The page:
It was fitting that senior Haley Rainey, the reigning 2B State Player of the Year, would give the defending state champion Adna Pirates the lift they needed.
With two outs and eighth-grader Ava Simms on second base — and Adna and Forks notched in a 3-3 tie in the bottom of the eighth — Rainey turned on a fastball and sent a line drive to centerfield while the speedy Simms rounded third and scored, giving the Pirates the 2021 2B District 4 Championship.
The Pirates’ dugout streamed onto the field and mobbed Simms at home plate, then greeted Rainey with a shower of hugs as Pirate parents and fans lining the entire fenced field erupted in cheer.
“It feels amazing,” Rainey said. “We worked so hard these last four years, for the seniors and this year, all season. It’s been our goal all year when we found out we couldn’t go to state. Every day we talked about it and it just feels amazing to complete that goal as a team.”
It’s been a wild ride the past two years for the Pirates, who captured their first state title since 2015 during the 2019 season — the last time the state tournament was held.
COVID-19 wiped out the entire 2020 season before it even began, then erased the 2021 state tournament as well.
That meant that this year’s district championship would serve as the culminating tournament and a makeshift state tourney.
The Pirates made the most of what they were given in a shortened year busting off a 15-game win streak en route to an undefeated regular season. Their only blemish — a small one — was a 3-1 loss to rival Pe Ell-Willapa Valley in a three-inning exhibition game at a jamboree.
The Pirates made quick work of opponents in the district playoffs, shutting out Rainier, 12-0, in the opening round, blasting Pacific 2B’s No. 2 seed, Ocosta, 11-1, in the second round and overcoming Forks in the title match.
Adna ends its season with a perfect 18-0 record, which includes 11 shutouts. The Pirates allowed a total of 18 runs all season.
Saturday’s victory came not as easily as most of the Pirates’ previous 17 wins were. They knew they would be in for a battle against a Forks team that had upset undefeated PWV, 2-0, in the semifinals.
Spartans’ pitcher Chloe Leverington, a Saint Martin’s University signee, and Rainey put on a classic pitcher’s duel. Each finished with 13 strikeouts, but Rainey was able to limit the Spartans to just three hits while the Pirates smacked out seven, including big ones when they mattered.
Neither team collected a hit until Kaylee Ashley’s double in the third inning.
But it was Simms’ line-drive single to center field in the fourth inning that sparked a run for the Pirates. Simms stole second, advanced to third on a sacrifice fly then scored the first run of the game with Karlee Von Moos’ RBI triple to make it 1-0.
Moos scored moments later by stealing home on a passed ball, and just like that, Adna was up 2-0.
Leadoff hitter Danika Hallom made it 3-0 after scoring from third on a dropped ball by Forks left fielder in the bottom of the sixth. With just three outs to victory and Rainey in the circle, it felt like the Pirates had it locked up.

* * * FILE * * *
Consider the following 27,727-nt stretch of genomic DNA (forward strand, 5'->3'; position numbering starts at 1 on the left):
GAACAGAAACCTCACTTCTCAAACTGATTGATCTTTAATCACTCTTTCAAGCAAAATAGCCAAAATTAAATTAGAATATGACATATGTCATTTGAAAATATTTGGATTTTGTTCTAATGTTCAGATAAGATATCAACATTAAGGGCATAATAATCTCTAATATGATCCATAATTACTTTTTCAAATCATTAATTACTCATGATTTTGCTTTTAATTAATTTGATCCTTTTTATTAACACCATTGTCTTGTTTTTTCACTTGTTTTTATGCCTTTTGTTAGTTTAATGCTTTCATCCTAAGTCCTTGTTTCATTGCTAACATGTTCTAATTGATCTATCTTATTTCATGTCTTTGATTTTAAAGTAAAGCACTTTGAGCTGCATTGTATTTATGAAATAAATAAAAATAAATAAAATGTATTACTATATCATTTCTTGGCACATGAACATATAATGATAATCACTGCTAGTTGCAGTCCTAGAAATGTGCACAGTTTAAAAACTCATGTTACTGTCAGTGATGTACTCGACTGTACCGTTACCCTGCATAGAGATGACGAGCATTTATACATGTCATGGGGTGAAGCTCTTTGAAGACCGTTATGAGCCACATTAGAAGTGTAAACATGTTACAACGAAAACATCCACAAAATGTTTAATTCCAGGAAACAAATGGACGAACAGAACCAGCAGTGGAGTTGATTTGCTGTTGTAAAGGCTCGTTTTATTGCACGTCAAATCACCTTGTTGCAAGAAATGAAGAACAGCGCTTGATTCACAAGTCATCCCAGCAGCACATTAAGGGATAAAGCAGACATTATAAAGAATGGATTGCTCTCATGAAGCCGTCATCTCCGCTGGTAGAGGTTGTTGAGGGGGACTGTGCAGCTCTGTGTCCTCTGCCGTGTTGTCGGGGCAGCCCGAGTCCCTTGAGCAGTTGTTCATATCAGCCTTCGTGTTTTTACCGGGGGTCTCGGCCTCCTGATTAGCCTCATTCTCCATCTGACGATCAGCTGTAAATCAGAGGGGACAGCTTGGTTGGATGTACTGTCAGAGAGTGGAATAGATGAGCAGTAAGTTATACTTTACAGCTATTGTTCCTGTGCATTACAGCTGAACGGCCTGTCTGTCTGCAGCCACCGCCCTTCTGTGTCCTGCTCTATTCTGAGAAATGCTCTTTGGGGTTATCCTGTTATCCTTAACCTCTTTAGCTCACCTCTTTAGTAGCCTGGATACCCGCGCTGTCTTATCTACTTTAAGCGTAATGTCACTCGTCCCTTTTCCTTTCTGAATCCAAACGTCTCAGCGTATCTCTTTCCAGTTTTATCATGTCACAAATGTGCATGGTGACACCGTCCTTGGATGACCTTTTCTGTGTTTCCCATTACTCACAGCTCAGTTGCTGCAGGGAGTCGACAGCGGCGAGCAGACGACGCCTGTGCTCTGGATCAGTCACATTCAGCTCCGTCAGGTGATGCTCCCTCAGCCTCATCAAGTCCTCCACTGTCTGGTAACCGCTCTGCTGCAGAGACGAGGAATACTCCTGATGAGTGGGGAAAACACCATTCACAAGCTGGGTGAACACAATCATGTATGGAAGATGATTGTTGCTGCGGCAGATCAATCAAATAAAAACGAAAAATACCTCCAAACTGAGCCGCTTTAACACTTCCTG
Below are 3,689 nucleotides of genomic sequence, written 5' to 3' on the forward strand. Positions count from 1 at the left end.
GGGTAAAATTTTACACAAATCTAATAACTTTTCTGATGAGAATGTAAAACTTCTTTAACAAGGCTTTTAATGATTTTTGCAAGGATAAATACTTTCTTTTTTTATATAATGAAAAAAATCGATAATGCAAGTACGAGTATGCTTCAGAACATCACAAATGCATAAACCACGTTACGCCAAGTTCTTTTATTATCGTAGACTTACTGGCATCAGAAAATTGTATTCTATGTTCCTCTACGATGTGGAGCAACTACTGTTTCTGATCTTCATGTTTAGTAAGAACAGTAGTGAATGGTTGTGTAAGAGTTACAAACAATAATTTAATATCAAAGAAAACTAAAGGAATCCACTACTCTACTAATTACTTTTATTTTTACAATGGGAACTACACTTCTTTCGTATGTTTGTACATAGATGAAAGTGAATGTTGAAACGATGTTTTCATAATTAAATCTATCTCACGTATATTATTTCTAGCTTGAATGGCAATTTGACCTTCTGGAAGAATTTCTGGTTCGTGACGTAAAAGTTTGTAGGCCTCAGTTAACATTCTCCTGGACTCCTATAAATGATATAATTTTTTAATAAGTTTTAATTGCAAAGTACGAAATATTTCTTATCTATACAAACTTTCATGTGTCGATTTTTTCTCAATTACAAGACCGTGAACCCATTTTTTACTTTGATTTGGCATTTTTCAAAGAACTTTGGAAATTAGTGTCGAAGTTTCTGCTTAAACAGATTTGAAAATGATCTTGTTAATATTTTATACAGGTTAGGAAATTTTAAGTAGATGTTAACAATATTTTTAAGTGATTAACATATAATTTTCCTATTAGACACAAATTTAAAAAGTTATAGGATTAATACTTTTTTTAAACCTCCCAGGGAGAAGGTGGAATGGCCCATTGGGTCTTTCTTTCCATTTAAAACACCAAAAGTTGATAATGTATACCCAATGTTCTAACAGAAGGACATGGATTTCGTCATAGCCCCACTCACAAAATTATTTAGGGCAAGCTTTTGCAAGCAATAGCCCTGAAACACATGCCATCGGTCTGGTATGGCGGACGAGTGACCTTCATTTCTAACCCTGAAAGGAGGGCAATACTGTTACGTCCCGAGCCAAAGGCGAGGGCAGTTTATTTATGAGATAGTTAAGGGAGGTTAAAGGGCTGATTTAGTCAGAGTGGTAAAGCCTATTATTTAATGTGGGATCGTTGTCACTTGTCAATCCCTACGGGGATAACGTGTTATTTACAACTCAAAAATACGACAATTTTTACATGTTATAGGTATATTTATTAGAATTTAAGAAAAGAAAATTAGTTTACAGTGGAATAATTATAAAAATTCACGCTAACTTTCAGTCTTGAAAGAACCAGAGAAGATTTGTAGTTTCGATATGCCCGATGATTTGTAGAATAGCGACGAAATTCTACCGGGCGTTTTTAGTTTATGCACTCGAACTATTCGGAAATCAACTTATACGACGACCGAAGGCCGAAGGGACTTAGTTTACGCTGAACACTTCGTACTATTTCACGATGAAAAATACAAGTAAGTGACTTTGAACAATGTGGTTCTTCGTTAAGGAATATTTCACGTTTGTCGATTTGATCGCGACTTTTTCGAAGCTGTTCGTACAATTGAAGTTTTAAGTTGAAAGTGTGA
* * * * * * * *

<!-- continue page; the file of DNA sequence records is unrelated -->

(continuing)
But Forks drew a walk, then Leverington was intentionally walked to put runners on first and second. An RBI single made it 3-1 and put Rainey in a bases-loaded jam with no outs in the top of the seventh.
Forks plated two more on a miscue by the infield to make it 3-3, but Rainey was able to notch a clutch K to end the top of the inning.
Adna came up scoreless in the bottom of the seventh, then Rainey went 1-2-3 to retire the Spartans in the top of the eighth.
The Pirates’ first two batters popped out to start the bottom of the eighth before Simms absolutely crushed a towering shot to right field that looked like it might turn into a walk-off homer at first. Instead, the ball smacked the fence two feet short of going over and Simms raced to second base for a double.
Rainey, the Pirates’ No. 3 hitter, stepped to the plate and drove pitch to centerfield as Simms speeded home for the walk-off victory.
“It feels really amazing,” Simms said. “To do it with these seniors and this whole team, just to get in this environment, it feels nice.”
Simms, who worked her way into the starting rotation as an eighth grader this year, said the experience of playing with and learning from the upperclassmen is something she’ll always remember.
“I’m going to remember the leadership and how lucky I was to get to play with girls who are going to help me in my future, pushed me forward and made me a better person,” Simms said. “Haley felt like a big sister to me this year and I’m glad I got to play with her.”
For coach Bruce Pocklington, it was as rewarding of an end to a season for a team he felt could have ran it back-to-back-to-back in state titles had they been given a chance.
“It feels really good,” Pocklington said. “It’s a short season, the girls worked really hard and we progressed really well. I’m very happy for them. It’s sad we didn’t get to play state this year and last year because we had pretty good shot at both of those. But this was kind of nice to take the place of that.”
For now, the Pirates will have to settle for district champs, their first district title since 2015. Pocklington said what he’ll remember most about this team is their willingness to give it their all for the betterment of the team.
“They’re just really good girls,” said Pocklington, holding back tears. “They’ve given me everything. No complaints. I’m very blessed. They’re really good leaders
“People don’t understand how hard these girls have worked for me; but it pays off. They’re not always happy with me, because I get a lot out of them. But they’re really willing to give, and it’s not me, it’s them.”